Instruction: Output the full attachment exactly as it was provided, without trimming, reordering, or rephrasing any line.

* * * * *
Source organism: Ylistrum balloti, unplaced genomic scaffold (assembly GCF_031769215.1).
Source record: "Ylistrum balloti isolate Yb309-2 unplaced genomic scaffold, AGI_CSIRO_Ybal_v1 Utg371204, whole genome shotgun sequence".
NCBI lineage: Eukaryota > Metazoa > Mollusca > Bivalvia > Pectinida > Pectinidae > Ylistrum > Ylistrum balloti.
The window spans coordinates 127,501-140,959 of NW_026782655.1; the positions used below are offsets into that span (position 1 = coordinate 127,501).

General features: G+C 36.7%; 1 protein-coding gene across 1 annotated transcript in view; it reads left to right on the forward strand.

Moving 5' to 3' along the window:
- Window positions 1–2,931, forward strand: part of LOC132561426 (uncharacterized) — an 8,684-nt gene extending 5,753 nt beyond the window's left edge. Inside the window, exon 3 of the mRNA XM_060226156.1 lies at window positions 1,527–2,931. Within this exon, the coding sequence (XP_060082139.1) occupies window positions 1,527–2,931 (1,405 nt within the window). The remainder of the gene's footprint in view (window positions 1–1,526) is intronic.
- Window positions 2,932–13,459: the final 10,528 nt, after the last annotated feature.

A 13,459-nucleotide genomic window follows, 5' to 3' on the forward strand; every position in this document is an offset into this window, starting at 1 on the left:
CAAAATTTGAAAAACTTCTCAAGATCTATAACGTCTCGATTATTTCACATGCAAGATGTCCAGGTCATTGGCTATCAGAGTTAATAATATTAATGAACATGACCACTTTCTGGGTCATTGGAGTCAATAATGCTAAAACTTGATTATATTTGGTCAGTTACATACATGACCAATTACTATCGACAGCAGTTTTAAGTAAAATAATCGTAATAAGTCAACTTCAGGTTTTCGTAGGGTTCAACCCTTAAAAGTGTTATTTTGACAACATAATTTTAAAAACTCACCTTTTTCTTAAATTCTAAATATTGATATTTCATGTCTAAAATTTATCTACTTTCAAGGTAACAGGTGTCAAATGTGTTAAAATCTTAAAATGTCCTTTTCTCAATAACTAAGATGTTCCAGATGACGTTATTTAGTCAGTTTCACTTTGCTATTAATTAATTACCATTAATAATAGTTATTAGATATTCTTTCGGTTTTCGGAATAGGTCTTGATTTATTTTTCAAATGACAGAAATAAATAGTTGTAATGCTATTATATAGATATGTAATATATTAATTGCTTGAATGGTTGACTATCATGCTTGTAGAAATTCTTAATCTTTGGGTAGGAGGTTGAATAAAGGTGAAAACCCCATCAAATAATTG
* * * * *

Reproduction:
Source organism: Ylistrum balloti, unplaced genomic scaffold (assembly GCF_031769215.1).
Source record: "Ylistrum balloti isolate Yb309-2 unplaced genomic scaffold, AGI_CSIRO_Ybal_v1 Utg371204, whole genome shotgun sequence".
NCBI lineage: Eukaryota > Metazoa > Mollusca > Bivalvia > Pectinida > Pectinidae > Ylistrum > Ylistrum balloti.
The window spans coordinates 127,501-140,959 of NW_026782655.1; the positions used below are offsets into that span (position 1 = coordinate 127,501).

General features: G+C 36.7%; 1 protein-coding gene across 1 annotated transcript in view; it reads left to right on the forward strand.

Moving 5' to 3' along the window:
- Window positions 1–2,931, forward strand: part of LOC132561426 (uncharacterized) — an 8,684-nt gene extending 5,753 nt beyond the window's left edge. Inside the window, exon 3 of the mRNA XM_060226156.1 lies at window positions 1,527–2,931. Within this exon, the coding sequence (XP_060082139.1) occupies window positions 1,527–2,931 (1,405 nt within the window). The remainder of the gene's footprint in view (window positions 1–1,526) is intronic.
- Window positions 2,932–13,459: the final 10,528 nt, after the last annotated feature.

A 13,459-nucleotide genomic window follows, 5' to 3' on the forward strand; every position in this document is an offset into this window, starting at 1 on the left:
CAAAATTTGAAAAACTTCTCAAGATCTATAACGTCTCGATTATTTCACATGCAAGATGTCCAGGTCATTGGCTATCAGAGTTAATAATATTAATGAACATGACCACTTTCTGGGTCATTGGAGTCAATAATGCTAAAACTTGATTATATTTGGTCAGTTACATACATGACCAATTACTATCGACAGCAGTTTTAAGTAAAATAATCGTAATAAGTCAACTTCAGGTTTTCGTAGGGTTCAACCCTTAAAAGTGTTATTTTGACAACATAATTTTAAAAACTCACCTTTTTCTTAAATTCTAAATATTGATATTTCATGTCTAAAATTTATCTACTTTCAAGGTAACAGGTGTCAAATGTGTTAAAATCTTAAAATGTCCTTTTCTCAATAACTAAGATGTTCCAGATGACGTTATTTAGTCAGTTTCACTTTGCTATTAATTAATTACCATTAATAATAGTTATTAGATATTCTTTCGGTTTTCGGAATAGGTCTTGATTTATTTTTCAAATGACAGAAATAAATAGTTGTAATGCTATTATATAGATATGTAATATATTAATTGCTTGAATGGTTGACTATCATGCTTGTAGAAATTCTTAATCTTTGGGTAGGAGGTTGAATAAAGGTGAAAACCCCATCAAATAATTG